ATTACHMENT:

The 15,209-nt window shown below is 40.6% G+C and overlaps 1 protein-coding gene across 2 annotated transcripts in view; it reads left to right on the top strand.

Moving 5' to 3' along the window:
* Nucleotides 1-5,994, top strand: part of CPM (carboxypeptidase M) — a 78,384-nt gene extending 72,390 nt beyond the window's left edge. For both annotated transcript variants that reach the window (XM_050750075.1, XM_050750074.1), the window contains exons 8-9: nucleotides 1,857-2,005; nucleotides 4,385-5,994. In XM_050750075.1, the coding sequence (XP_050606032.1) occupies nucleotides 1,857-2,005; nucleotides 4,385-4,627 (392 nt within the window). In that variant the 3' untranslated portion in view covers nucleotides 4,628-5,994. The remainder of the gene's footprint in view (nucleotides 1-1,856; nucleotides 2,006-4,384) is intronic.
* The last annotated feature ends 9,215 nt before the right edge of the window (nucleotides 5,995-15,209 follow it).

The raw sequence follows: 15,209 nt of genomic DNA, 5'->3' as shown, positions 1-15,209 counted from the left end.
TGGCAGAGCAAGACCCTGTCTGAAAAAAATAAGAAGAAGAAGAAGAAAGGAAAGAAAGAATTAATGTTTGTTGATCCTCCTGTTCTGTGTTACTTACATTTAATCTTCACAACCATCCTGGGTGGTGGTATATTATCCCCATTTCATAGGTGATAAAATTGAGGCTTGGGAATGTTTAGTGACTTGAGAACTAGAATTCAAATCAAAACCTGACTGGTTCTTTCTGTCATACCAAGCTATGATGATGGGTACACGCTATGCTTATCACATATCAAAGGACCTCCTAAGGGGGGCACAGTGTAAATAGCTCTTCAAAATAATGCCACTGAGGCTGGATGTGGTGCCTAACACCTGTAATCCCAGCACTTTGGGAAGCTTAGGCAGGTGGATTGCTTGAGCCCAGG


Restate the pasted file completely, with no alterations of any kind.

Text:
The 15,209-nt window shown below is 40.6% G+C and overlaps 1 protein-coding gene across 2 annotated transcripts in view; it reads left to right on the top strand.

Moving 5' to 3' along the window:
* Nucleotides 1-5,994, top strand: part of CPM (carboxypeptidase M) — a 78,384-nt gene extending 72,390 nt beyond the window's left edge. For both annotated transcript variants that reach the window (XM_050750075.1, XM_050750074.1), the window contains exons 8-9: nucleotides 1,857-2,005; nucleotides 4,385-5,994. In XM_050750075.1, the coding sequence (XP_050606032.1) occupies nucleotides 1,857-2,005; nucleotides 4,385-4,627 (392 nt within the window). In that variant the 3' untranslated portion in view covers nucleotides 4,628-5,994. The remainder of the gene's footprint in view (nucleotides 1-1,856; nucleotides 2,006-4,384) is intronic.
* The last annotated feature ends 9,215 nt before the right edge of the window (nucleotides 5,995-15,209 follow it).

The raw sequence follows: 15,209 nt of genomic DNA, 5'->3' as shown, positions 1-15,209 counted from the left end.
TGGCAGAGCAAGACCCTGTCTGAAAAAAATAAGAAGAAGAAGAAGAAAGGAAAGAAAGAATTAATGTTTGTTGATCCTCCTGTTCTGTGTTACTTACATTTAATCTTCACAACCATCCTGGGTGGTGGTATATTATCCCCATTTCATAGGTGATAAAATTGAGGCTTGGGAATGTTTAGTGACTTGAGAACTAGAATTCAAATCAAAACCTGACTGGTTCTTTCTGTCATACCAAGCTATGATGATGGGTACACGCTATGCTTATCACATATCAAAGGACCTCCTAAGGGGGGCACAGTGTAAATAGCTCTTCAAAATAATGCCACTGAGGCTGGATGTGGTGCCTAACACCTGTAATCCCAGCACTTTGGGAAGCTTAGGCAGGTGGATTGCTTGAGCCCAGG